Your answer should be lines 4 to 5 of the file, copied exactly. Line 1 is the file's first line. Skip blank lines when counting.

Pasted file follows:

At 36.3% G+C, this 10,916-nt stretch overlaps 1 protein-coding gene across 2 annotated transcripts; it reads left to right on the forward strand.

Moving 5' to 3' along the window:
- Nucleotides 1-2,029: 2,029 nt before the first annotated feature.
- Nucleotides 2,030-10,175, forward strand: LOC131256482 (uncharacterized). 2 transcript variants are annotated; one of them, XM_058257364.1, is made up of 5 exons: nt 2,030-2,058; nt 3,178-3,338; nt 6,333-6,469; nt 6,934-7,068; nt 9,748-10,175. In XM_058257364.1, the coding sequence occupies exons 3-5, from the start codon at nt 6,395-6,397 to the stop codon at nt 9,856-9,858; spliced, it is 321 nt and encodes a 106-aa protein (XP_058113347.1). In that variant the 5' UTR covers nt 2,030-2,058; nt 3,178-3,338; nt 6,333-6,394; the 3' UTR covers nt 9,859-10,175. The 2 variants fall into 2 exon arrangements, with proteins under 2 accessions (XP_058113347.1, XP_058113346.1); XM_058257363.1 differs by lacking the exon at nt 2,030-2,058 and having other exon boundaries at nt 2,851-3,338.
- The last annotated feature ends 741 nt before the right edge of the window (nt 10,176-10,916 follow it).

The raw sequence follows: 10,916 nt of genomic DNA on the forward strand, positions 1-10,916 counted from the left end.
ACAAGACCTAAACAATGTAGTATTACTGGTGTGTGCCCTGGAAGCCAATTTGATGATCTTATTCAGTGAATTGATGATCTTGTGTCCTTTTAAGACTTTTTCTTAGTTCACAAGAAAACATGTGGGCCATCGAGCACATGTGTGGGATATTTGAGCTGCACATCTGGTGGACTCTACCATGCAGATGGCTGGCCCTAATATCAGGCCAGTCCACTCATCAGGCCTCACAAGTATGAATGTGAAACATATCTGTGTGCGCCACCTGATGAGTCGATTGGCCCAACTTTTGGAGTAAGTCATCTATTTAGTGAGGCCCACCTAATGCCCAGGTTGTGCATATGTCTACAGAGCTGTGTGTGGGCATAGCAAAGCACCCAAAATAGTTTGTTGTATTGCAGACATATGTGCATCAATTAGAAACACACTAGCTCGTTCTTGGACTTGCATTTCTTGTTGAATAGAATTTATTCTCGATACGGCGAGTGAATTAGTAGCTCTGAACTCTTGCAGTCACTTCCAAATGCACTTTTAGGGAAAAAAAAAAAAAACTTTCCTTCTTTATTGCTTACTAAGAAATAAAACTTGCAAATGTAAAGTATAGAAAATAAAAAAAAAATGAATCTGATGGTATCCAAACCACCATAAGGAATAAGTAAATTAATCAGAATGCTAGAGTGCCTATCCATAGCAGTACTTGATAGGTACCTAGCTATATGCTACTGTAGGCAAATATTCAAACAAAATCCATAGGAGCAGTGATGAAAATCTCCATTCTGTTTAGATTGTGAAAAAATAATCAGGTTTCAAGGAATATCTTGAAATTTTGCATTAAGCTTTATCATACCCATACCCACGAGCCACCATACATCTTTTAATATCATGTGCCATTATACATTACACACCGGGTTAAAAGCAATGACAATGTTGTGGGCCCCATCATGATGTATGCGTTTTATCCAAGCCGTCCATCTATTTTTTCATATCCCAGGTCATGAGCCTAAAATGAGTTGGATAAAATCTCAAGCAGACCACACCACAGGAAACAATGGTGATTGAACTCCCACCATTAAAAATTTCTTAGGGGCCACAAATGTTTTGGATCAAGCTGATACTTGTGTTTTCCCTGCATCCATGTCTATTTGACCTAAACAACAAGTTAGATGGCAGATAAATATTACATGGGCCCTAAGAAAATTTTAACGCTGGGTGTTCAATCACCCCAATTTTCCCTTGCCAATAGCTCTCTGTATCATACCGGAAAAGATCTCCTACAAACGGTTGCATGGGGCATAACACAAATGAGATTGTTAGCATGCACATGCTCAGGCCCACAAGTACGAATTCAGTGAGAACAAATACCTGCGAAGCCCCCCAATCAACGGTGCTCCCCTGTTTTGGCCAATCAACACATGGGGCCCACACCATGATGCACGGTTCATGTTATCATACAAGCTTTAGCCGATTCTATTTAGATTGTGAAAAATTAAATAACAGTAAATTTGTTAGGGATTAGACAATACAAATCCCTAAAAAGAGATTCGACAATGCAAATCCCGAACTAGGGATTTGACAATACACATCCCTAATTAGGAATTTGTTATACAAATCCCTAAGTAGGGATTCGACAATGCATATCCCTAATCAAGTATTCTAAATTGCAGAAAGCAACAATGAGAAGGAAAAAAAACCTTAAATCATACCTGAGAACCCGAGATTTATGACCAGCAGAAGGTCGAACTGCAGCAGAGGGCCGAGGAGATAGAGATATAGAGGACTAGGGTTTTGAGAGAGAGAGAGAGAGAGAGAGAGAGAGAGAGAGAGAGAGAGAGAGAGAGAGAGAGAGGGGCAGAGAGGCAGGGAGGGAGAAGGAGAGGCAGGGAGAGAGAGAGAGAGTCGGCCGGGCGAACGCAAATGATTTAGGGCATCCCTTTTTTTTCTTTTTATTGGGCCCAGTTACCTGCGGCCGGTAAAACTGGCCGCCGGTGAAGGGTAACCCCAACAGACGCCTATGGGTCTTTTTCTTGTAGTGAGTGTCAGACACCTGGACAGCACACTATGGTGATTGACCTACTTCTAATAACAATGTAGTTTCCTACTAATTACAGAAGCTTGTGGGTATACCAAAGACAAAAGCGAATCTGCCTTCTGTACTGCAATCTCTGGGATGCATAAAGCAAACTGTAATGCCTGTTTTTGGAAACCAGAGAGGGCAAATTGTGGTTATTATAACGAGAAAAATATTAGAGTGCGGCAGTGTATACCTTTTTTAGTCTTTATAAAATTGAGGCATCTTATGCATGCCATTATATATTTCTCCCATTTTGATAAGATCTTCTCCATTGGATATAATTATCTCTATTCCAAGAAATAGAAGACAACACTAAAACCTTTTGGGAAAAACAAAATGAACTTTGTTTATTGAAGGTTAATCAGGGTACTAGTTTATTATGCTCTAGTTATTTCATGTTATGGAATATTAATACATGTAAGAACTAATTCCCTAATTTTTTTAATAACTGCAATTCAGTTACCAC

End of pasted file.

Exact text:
- Nucleotides 2,030-10,175, forward strand: LOC131256482 (uncharacterized). 2 transcript variants are annotated; one of them, XM_058257364.1, is made up of 5 exons: nt 2,030-2,058; nt 3,178-3,338; nt 6,333-6,469; nt 6,934-7,068; nt 9,748-10,175. In XM_058257364.1, the coding sequence occupies exons 3-5, from the start codon at nt 6,395-6,397 to the stop codon at nt 9,856-9,858; spliced, it is 321 nt and encodes a 106-aa protein (XP_058113347.1). In that variant the 5' UTR covers nt 2,030-2,058; nt 3,178-3,338; nt 6,333-6,394; the 3' UTR covers nt 9,859-10,175. The 2 variants fall into 2 exon arrangements, with proteins under 2 accessions (XP_058113347.1, XP_058113346.1); XM_058257363.1 differs by lacking the exon at nt 2,030-2,058 and having other exon boundaries at nt 2,851-3,338.
- The last annotated feature ends 741 nt before the right edge of the window (nt 10,176-10,916 follow it).